----- On Apr 14, 2018, at 6:44 PM, Andy Lutomirski l...@amacapital.net wrote:
> On Thu, Apr 12, 2018 at 12:43 PM, Linus Torvalds
> <torva...@linux-foundation.org> wrote:
>> On Thu, Apr 12, 2018 at 12:27 PM, Mathieu Desnoyers
>> <mathieu.desnoy...@efficios.com> wrote:
>>> The cpu_opv system call executes a vector of operations on behalf of
>>> user-space on a specific CPU with preemption disabled. It is inspired
>>> by readv() and writev() system calls which take a "struct iovec"
>>> array as argument.
>> Do we really want the page pinning?
>> This whole cpu_opv thing is the most questionable part of the series,
>> and the page pinning is the most questionable part of cpu_opv for me.
>> Can we plan on merging just the plain rseq parts *without* this all
>> first, and then see the cpu_opv thing as a "maybe future expansion"
>> I think that would make Andy happier too.
> It only makes me happier if the userspace code involved is actually
> going to work when single-stepped, which might actually be the case
> (fingers crossed).
Specifically for single-stepping, the __rseq_table section introduced
at user-level will allow newer debuggers and tools which do line and
instruction-level single-stepping to skip over rseq critical sections.
However, this breaks existing debuggers and tools.
For a userspace tracer tool such as LTTng-UST, requiring upgrade to newer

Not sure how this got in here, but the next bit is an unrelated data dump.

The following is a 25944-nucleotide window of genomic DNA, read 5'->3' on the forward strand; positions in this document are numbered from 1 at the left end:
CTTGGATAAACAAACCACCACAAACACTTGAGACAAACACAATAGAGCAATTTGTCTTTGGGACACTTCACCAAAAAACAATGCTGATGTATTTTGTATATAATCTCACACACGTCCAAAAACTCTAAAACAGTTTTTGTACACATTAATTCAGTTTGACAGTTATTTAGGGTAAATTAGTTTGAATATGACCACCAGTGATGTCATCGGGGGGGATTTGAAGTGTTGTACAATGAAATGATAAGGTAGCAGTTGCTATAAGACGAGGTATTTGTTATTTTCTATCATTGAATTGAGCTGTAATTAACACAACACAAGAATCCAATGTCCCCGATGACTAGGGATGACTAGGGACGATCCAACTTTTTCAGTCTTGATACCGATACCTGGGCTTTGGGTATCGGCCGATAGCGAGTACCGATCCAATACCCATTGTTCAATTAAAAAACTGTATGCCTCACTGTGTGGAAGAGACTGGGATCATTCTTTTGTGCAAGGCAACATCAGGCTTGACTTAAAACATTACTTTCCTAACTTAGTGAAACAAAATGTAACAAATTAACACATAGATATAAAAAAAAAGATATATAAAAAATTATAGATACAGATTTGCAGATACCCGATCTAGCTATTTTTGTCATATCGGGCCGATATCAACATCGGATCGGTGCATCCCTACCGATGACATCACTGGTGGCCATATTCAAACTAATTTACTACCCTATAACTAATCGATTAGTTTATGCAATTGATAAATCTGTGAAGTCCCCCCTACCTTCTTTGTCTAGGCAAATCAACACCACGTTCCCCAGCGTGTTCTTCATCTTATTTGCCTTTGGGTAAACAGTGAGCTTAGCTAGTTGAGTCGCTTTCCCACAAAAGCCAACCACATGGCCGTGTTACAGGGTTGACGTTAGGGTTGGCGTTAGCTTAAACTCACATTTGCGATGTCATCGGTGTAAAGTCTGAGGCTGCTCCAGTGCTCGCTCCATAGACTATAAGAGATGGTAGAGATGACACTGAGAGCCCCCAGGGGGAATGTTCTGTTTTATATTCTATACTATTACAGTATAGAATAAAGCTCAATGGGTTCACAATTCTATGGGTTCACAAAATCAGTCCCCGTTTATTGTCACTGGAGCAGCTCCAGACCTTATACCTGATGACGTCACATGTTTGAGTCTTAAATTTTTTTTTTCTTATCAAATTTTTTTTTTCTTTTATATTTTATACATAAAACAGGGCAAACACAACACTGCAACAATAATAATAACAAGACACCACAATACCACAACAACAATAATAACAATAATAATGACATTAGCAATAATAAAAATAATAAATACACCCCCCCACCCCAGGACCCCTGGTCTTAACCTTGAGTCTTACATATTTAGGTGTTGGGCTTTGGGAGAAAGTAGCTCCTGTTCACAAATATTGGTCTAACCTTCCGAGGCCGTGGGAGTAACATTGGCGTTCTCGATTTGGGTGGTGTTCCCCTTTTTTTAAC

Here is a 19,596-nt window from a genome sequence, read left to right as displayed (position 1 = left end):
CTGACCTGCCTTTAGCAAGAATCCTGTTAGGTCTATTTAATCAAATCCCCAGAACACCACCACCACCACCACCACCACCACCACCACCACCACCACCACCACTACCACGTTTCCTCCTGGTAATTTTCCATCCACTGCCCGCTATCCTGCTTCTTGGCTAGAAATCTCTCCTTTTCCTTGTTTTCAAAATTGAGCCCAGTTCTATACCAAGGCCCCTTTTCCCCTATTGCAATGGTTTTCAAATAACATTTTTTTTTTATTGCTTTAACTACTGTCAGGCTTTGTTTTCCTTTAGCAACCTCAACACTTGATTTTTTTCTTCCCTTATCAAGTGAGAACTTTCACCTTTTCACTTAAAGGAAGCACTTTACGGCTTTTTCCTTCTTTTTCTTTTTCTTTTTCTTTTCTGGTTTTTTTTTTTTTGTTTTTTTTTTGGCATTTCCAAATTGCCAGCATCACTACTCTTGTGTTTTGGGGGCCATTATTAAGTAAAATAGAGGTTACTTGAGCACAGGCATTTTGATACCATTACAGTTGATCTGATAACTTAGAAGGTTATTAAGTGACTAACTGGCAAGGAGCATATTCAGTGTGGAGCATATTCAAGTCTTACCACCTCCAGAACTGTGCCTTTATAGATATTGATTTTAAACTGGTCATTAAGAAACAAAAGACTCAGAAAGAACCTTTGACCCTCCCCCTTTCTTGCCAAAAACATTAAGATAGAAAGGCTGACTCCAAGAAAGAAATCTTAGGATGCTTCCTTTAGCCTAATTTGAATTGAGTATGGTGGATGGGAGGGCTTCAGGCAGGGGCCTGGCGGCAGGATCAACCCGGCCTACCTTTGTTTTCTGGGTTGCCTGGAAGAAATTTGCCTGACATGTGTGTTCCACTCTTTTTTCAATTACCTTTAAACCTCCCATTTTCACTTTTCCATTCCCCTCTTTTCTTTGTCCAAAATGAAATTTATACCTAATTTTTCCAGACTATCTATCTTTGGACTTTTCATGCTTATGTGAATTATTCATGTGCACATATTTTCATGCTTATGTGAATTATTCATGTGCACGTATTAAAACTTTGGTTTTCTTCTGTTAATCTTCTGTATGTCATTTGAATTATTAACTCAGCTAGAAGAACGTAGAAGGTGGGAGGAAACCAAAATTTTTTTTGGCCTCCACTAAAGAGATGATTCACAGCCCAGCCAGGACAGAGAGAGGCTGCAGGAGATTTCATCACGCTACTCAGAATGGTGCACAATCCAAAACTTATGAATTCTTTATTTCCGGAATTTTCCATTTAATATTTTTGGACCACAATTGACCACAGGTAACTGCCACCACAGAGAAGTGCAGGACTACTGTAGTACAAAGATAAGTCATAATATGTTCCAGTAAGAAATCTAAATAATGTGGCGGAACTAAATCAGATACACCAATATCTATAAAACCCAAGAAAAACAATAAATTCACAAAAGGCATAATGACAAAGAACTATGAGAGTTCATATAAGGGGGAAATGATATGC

debugger versions would limit its adoption in the field. So if using rseq
breaks current debugger tools, lttng-ust won't use rseq until
single-stepping can be done in a non-breaking way, or will have to wait
until most end-user deployments (distributions used in the field) include
debugger versions that skip over the code identified by the __rseq_table
section, which will take many years.
> That being said, I'm not really convinced that
> cpu_opv() makes much difference here, since I'm not entirely convinced
> that user code will actually use it or that user code will actually be
> that well tested. C'est la vie.
For the use-case of cpu_opv invoked as single-stepping fall-back, this path
will indeed not be executed often enough to be well-tested. I'm considering
the following approach to allow user-space to test cpu_opv more thoroughly:
we can introduce an environment variable, e.g.:
- RSEQ_DISABLE=1: Disable rseq thread registration,
- RSEQ_DISABLE=random: Randomly disable rseq thread registration (some threads
use rseq, other threads end up using the cpu_opv fallback)
which would disable the rseq fast-path for all or some threads, and thus allow
thorough testing of cpu_opv used as single-stepping fallback.